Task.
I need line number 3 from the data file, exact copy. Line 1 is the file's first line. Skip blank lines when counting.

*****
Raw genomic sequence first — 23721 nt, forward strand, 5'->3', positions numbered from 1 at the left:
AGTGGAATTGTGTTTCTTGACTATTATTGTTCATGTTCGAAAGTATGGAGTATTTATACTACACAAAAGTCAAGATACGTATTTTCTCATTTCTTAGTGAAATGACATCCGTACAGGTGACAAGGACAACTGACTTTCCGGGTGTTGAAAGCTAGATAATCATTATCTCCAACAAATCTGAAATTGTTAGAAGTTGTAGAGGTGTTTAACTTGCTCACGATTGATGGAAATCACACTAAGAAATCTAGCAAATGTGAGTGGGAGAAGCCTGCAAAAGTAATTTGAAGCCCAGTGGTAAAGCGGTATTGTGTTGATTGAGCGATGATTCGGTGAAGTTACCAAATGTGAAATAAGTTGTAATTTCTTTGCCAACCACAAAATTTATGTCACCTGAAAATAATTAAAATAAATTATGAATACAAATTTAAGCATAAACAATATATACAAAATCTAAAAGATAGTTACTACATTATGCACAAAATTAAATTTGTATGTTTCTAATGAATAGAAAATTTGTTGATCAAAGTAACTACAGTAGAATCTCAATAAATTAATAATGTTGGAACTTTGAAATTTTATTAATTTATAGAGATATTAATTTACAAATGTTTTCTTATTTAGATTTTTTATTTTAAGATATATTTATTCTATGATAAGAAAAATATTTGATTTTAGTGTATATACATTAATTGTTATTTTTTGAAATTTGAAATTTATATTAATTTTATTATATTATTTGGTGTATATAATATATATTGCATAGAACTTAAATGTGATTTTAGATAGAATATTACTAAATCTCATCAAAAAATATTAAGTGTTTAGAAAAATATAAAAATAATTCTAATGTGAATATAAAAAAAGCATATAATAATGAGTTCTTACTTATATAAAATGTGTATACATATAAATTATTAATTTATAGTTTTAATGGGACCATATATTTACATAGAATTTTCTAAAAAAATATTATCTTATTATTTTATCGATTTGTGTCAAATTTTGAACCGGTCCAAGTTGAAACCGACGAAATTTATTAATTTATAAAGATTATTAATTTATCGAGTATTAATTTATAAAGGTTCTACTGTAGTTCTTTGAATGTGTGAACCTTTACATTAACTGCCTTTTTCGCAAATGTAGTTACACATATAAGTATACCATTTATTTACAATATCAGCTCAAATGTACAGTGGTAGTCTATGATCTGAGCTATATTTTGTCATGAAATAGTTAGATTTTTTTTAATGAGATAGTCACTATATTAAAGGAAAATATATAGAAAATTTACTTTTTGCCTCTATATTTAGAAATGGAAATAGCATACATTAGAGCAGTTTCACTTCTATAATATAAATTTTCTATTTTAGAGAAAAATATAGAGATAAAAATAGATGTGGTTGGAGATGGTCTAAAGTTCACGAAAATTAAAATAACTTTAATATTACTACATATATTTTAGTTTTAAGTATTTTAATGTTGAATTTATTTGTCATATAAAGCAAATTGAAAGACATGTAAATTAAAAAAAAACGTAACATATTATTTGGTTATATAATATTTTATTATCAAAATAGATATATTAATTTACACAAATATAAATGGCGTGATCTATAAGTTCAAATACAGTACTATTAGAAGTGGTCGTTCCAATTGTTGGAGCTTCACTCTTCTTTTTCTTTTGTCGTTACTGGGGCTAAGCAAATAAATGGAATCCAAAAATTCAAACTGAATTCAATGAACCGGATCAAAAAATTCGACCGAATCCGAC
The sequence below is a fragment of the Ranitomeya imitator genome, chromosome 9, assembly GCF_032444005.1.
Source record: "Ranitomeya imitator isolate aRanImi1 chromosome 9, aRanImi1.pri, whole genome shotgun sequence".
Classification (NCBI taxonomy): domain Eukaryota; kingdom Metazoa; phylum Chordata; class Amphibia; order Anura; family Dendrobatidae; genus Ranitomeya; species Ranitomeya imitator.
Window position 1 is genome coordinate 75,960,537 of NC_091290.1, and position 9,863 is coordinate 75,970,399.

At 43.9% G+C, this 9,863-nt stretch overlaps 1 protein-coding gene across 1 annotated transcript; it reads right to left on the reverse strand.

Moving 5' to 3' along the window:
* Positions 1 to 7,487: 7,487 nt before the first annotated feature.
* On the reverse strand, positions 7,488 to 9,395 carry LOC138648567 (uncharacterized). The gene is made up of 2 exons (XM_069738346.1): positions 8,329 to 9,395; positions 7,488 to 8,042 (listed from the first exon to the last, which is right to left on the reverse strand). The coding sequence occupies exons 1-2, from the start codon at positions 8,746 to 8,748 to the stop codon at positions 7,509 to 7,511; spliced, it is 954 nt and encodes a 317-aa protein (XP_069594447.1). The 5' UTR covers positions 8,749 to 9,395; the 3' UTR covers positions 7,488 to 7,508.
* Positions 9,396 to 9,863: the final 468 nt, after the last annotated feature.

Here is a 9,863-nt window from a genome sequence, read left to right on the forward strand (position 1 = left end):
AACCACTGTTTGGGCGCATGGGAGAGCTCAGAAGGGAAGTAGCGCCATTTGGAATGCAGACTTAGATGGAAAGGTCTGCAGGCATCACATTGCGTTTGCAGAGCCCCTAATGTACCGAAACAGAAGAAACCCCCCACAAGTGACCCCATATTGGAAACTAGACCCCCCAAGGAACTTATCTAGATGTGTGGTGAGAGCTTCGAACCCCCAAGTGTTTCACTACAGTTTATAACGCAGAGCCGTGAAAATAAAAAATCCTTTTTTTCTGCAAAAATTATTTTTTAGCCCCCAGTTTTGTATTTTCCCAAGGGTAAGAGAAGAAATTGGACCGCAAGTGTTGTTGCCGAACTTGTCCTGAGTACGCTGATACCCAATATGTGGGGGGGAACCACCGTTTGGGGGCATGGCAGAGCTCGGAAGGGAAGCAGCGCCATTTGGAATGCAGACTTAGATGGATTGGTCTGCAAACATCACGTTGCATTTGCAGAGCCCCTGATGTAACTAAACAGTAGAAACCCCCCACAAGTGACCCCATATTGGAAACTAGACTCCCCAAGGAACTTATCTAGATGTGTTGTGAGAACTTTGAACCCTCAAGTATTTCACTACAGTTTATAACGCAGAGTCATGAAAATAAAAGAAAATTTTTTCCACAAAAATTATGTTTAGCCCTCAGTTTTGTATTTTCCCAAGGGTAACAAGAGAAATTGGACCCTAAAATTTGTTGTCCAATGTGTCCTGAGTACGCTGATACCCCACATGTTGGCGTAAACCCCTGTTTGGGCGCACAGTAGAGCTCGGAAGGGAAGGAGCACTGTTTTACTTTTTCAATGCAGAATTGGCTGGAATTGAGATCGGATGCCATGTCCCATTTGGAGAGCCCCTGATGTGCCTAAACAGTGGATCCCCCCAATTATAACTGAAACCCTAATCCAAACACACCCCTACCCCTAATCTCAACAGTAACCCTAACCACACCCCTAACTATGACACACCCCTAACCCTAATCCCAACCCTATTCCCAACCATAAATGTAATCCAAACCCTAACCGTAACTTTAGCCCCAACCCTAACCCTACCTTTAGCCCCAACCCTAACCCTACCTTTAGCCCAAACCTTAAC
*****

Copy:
The sequence below is a fragment of the Ranitomeya imitator genome, chromosome 9, assembly GCF_032444005.1.